Does Your Child with ADHD Need Help with Homework?

Are you looking for ways to help your child or teen handle the daily struggle with homework? The struggle (theirs and yours) is real. It may look like a lack of motivation, or defiance, forgetfulness or even a learning disability but in reality, it is probably their Executive Function skills.

The Homework Help for ADHD covers seven Executive Function skills that have the biggest impact on homework and includes information on what to look for and plenty of strategies to help compensate.

Laine Dougherty - Notebook - Homework Help for ADHD - blue #1

Due to the current circumstances and requirements for social distancing, our classes and individual services will be conducted via Zoom or Google Hangouts.

Effective Studying to Really Remember

Effective study techniqueHere’s a strategy  written for your child. It is called SQR3. It’s an acronym that stands for Survey, Question, Read, Recall, and Review. They may have learned about it in the third grade but I can almost guarantee that they are no longer using it. This process guides your child to interact with the information instead of just passively reading it and expecting it to stick. Here are the five steps to really reading and remembering what you have read using SQR3 (Survey, Question, Read, Recall and Review).

  1. Survey means to look through the whole chapter that you need to read and check out all the pictures, graphs, subheadings, words in bold, and questions at the end of the chapter if there are any.
  2. Question – make up some questions as to what you think is going to be important. Why are you reading this, what is important about this chapter and what do you hope to learn from reading it? You can also turn the subheadings into questions to help.
  3. Read the first page and then stop.
  4. Recall – what did you read about? Try to remember as much detail as you can (no peeking). Saying it aloud helps your brain to remember.
  5. Review – now look at what you have just read and recalled. How well did you do? Did you get all your facts right? What did you miss? Reread it if necessary and try again before going on to the next page of text.

Continue with this process of read, recall, and review all the way through the chapter. Write down key facts in a graphic organizer or on index cards to help you study later. If you don’t like to write, then record your thoughts on a digital recorder and then listen to them until you can predict what comes next.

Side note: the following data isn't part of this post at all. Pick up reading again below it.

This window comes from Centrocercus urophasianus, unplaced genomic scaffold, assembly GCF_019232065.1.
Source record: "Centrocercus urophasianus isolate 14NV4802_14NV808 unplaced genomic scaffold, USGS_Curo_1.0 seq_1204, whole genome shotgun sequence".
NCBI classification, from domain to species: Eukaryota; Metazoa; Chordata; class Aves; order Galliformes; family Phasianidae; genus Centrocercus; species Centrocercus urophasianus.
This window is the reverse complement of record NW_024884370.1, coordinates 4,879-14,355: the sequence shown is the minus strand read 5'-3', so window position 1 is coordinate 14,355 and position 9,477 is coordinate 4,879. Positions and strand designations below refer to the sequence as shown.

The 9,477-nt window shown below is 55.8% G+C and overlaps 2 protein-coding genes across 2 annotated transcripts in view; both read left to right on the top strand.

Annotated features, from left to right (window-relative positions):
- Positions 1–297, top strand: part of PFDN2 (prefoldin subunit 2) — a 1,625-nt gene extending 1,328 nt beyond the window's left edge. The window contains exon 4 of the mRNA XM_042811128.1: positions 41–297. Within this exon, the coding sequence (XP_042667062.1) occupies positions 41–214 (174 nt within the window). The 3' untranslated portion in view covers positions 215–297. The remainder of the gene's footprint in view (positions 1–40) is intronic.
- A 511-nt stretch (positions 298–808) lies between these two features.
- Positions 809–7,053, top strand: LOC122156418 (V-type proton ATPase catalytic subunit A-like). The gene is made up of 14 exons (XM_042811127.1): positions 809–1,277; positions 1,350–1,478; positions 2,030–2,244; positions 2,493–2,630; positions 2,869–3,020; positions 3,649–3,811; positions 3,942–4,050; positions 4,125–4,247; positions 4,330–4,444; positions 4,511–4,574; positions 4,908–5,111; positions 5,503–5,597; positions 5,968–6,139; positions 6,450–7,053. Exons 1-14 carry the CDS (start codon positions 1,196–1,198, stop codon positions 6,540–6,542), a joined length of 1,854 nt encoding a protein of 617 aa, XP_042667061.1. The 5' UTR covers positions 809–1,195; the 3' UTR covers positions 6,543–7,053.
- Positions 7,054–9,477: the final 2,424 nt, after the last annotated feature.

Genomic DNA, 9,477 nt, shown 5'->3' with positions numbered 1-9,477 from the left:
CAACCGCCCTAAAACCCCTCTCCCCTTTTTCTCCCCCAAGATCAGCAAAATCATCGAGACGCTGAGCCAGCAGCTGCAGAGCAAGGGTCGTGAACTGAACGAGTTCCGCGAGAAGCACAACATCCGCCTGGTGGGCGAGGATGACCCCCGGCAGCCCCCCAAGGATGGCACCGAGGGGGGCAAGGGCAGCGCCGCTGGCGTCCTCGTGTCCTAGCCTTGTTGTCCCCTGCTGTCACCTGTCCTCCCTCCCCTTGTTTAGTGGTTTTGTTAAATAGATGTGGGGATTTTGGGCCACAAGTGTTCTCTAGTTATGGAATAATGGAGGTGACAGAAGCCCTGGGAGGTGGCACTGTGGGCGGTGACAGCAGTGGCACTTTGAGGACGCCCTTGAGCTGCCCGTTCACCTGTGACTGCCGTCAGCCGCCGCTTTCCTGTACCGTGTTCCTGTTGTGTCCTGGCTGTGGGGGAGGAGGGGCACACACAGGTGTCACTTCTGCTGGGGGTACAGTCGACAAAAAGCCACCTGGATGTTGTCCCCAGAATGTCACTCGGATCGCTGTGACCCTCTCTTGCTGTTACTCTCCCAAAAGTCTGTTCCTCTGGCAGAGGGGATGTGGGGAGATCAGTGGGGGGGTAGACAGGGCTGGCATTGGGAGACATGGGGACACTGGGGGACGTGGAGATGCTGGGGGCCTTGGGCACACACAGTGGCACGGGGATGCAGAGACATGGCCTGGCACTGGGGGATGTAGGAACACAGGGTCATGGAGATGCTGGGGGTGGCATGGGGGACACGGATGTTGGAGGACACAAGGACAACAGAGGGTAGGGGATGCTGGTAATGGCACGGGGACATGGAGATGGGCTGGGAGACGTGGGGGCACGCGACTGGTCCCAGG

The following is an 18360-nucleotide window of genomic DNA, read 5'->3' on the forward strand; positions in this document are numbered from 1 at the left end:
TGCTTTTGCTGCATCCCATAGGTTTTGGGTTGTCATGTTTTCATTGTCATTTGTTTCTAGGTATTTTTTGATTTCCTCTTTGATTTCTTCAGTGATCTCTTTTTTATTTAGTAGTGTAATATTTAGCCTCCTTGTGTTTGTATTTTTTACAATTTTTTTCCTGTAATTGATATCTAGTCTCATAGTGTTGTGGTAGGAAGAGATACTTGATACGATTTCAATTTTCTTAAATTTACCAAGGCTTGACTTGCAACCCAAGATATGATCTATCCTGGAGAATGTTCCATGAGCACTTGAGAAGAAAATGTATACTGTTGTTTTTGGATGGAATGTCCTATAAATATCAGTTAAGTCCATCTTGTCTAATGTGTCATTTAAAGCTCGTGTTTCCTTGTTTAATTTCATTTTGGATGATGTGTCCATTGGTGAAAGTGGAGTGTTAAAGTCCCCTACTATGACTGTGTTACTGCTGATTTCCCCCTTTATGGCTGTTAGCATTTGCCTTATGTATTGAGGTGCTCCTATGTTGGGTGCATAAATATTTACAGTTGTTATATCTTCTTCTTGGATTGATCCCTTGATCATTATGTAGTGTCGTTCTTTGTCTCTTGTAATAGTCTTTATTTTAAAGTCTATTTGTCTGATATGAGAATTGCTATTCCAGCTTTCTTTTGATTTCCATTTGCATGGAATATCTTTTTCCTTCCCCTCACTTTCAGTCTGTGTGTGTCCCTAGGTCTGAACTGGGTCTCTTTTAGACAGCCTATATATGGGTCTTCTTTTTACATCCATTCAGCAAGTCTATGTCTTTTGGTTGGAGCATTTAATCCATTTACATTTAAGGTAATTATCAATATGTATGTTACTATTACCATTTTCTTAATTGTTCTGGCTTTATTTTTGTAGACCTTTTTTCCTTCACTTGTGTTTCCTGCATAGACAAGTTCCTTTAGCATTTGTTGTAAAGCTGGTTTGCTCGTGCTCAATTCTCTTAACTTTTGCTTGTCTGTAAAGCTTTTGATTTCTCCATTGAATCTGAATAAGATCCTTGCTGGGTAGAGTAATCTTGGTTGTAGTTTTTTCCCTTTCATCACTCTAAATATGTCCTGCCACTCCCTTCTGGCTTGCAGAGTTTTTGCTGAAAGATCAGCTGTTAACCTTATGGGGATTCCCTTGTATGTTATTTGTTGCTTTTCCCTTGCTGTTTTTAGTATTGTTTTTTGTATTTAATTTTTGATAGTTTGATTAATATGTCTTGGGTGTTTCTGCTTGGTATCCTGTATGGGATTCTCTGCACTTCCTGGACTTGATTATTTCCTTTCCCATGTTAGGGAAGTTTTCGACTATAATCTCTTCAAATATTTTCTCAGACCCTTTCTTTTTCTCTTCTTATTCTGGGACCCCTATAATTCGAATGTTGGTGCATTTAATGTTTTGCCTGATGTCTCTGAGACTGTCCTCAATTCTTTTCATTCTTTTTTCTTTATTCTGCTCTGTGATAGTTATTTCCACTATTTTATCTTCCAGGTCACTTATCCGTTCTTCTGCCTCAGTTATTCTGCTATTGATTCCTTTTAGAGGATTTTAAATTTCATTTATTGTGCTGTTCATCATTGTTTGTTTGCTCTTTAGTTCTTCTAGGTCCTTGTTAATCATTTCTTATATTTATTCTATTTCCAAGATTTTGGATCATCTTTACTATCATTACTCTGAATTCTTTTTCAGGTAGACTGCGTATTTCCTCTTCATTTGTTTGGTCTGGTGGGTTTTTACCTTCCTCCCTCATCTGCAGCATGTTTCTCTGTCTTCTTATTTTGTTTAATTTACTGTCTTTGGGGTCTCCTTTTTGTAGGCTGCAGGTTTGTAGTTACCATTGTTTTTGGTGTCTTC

This is a great way to study for a test. Start on Monday doing the SQR3 and then Tuesday use your graphic organizer (GO), flashcards or notes to review. Wednesday do the SQR3 again (it should be much easier this time) and any notes from class. Thursday review everything (text, notes, GO, flashcards, chapter headings) and if possible have a family member ask you some key questions.

This process gets you more involved in the reading. You will not remember things if you are just passively looking at them. Sometimes when you read for a long period of time, you actually zone out a bit (especially if it is not your favorite subject). This process makes you an active learner. Active learners learn better.

What are the steps for SQR3?

Give it a try this week and especially for finals.

Hey Students – It is OKAY to Get Help

Good grades start at home

The best kept secret these days is that going to see the teacher after school can improve your teen’s grades. Over the last several months I have asked a number of students (many of them clients whom I see because they or their parents want their grades to improve) if they go after school to get extra help. 90% of them say no. They say things like, “I can do it on my own I just have to take the time, work harder, study more,” etc. The other 10% say they have and that they found it helpful. If your teen is part of the 90%, you might want to ask your friends if their teens go after for help. Then without mentioning names of course, you can say you know of x number of other kids who do and they found it helpful maybe their grades have even gone up.

I usually suggest that for a teen’s toughest subject, they go after once or twice a week for two or three weeks and then compare their grade on the most recent quiz or test to one that they had before they started going after school. Once they see that the scores have gone up (and that some of their friends are there too) they might not be so apprehensive about going.

If that does not work then encourage them to at least ask the Internet wizards by searching for their topic/problem online. Sites like www.khanacademy.org, (video and audio combo makes this site my favorite) www.quizlet.com, (for flashcards and flashcard practice) and www.factmonster.com (although I don’t like the fact this site has ads) are places to start. Students can even “Google” quadratic equations for example (or whatever is stumping them at the time) and come up with over 4 million sites that can help. Sometimes students cannot understand the concept from the way it was presented in class, just getting another perspective from the Internet can make it click. Yes, I do recommend reading Sparknotes too if they struggle with reading comprehension, but they HAVE TO do the reading first and course notes for other subjects.